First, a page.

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A major environmental project, the six-year restoration of Cattail Creek by the Berrywood community with help from the Magothy River Association was completed in 2019 on Earth Day. Seen here, neighborhood volunteers were planting a bio retention area above the stream bed with native trees, shrubs and deep rooted plants to retain storm water runoff.
A major environmental project, the six-year restoration of Cattail Creek by the Berrywood community with help from the Magothy River Association was completed in 2019 on Earth Day. Seen here, neighborhood volunteers were planting a bio retention area above the stream bed with native trees, shrubs and deep rooted plants to retain storm water runoff. (Sharon Lee Tegler)

The experts quoted in Scott Dance’s article on stream restoration wonder why some parts of urban streams erode and in general fail to improve water quality (“As Maryland pours millions of dollars into ailing streams, research shows some projects don’t help clean the bay,” Jan. 2). These projects were engineered with previous decades’ weather patterns in mind. Those are patterns that are completely irrelevant In the era of human-forced climate change. We are seeing intense storms that are unprecedented in modern time. Of course, the stream banks wash out!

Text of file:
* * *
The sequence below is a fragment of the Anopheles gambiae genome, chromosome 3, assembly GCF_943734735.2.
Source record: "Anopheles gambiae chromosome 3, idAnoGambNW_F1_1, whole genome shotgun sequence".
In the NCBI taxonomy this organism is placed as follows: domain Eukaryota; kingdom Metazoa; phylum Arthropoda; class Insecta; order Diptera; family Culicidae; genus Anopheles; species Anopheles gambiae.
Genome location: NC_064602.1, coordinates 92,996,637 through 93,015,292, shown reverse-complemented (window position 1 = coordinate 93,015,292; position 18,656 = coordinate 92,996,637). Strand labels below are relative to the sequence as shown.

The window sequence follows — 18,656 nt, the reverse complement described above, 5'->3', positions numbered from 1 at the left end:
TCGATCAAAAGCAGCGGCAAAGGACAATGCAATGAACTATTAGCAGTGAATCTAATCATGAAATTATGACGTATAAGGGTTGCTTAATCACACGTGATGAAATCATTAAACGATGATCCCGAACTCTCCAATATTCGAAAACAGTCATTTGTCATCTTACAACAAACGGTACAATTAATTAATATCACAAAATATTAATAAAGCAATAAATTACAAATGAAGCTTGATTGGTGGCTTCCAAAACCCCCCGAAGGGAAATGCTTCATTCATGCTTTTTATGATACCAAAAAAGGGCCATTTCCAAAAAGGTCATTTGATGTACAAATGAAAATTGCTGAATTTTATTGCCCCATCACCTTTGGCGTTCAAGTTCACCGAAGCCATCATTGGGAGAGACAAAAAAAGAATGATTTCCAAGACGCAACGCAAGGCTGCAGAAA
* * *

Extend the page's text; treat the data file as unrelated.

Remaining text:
There is currently a stream project planned a few yards from my backyard in Gwynns Falls Leakin Park. The city tells me workers will clear cut a 25-foot swath of forest in order to access the stream, then spray the area routinely with pesticides in order to ensure the area isn’t overtaken by invasive plants. This is being done, they tell me, to improve water quality in the Chesapeake Bay. With this type of logic, it should surprise no one when these projects only succeed in wasting taxpayer money.

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Amy Stump, Baltimore

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